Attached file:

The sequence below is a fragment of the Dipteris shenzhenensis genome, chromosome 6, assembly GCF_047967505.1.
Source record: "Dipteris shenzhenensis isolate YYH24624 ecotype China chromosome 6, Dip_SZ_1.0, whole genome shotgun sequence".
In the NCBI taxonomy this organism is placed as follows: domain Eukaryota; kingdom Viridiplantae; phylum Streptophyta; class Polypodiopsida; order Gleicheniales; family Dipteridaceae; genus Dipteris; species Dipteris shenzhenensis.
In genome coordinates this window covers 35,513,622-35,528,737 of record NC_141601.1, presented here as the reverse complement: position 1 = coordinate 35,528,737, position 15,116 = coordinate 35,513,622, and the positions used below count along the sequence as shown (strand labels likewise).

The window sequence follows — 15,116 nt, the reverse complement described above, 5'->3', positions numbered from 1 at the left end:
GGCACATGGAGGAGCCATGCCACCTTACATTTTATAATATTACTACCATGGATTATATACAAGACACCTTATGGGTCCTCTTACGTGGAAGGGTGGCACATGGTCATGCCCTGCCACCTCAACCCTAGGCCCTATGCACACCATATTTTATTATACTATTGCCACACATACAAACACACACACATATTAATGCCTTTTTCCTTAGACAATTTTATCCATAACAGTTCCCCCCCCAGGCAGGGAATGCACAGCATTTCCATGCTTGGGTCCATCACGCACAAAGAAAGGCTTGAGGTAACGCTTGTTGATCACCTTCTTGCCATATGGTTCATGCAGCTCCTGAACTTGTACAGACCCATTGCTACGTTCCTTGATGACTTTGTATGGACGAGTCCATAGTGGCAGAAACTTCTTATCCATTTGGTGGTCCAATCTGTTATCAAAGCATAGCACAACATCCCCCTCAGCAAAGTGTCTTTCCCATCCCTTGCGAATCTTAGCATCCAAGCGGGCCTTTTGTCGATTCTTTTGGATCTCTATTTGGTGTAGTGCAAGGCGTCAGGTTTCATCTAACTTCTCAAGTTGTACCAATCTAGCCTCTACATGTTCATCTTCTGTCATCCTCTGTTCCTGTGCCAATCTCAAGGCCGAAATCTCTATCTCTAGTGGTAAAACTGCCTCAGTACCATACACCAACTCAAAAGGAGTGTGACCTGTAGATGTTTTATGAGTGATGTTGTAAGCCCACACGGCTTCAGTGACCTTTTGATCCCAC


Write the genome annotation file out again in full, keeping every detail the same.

The sequence below is a fragment of the Dipteris shenzhenensis genome, chromosome 6, assembly GCF_047967505.1.
Source record: "Dipteris shenzhenensis isolate YYH24624 ecotype China chromosome 6, Dip_SZ_1.0, whole genome shotgun sequence".
In the NCBI taxonomy this organism is placed as follows: domain Eukaryota; kingdom Viridiplantae; phylum Streptophyta; class Polypodiopsida; order Gleicheniales; family Dipteridaceae; genus Dipteris; species Dipteris shenzhenensis.
In genome coordinates this window covers 35,513,622-35,528,737 of record NC_141601.1, presented here as the reverse complement: position 1 = coordinate 35,528,737, position 15,116 = coordinate 35,513,622, and the positions used below count along the sequence as shown (strand labels likewise).

The window sequence follows — 15,116 nt, the reverse complement described above, 5'->3', positions numbered from 1 at the left end:
GGCACATGGAGGAGCCATGCCACCTTACATTTTATAATATTACTACCATGGATTATATACAAGACACCTTATGGGTCCTCTTACGTGGAAGGGTGGCACATGGTCATGCCCTGCCACCTCAACCCTAGGCCCTATGCACACCATATTTTATTATACTATTGCCACACATACAAACACACACACATATTAATGCCTTTTTCCTTAGACAATTTTATCCATAACAGTTCCCCCCCCAGGCAGGGAATGCACAGCATTTCCATGCTTGGGTCCATCACGCACAAAGAAAGGCTTGAGGTAACGCTTGTTGATCACCTTCTTGCCATATGGTTCATGCAGCTCCTGAACTTGTACAGACCCATTGCTACGTTCCTTGATGACTTTGTATGGACGAGTCCATAGTGGCAGAAACTTCTTATCCATTTGGTGGTCCAATCTGTTATCAAAGCATAGCACAACATCCCCCTCAGCAAAGTGTCTTTCCCATCCCTTGCGAATCTTAGCATCCAAGCGGGCCTTTTGTCGATTCTTTTGGATCTCTATTTGGTGTAGTGCAAGGCGTCAGGTTTCATCTAACTTCTCAAGTTGTACCAATCTAGCCTCTACATGTTCATCTTCTGTCATCCTCTGTTCCTGTGCCAATCTCAAGGCCGAAATCTCTATCTCTAGTGGTAAAACTGCCTCAGTACCATACACCAACTCAAAAGGAGTGTGACCTGTAGATGTTTTATGAGTGATGTTGTAAGCCCACACGGCTTCAGTGACCTTTTGATCCCAC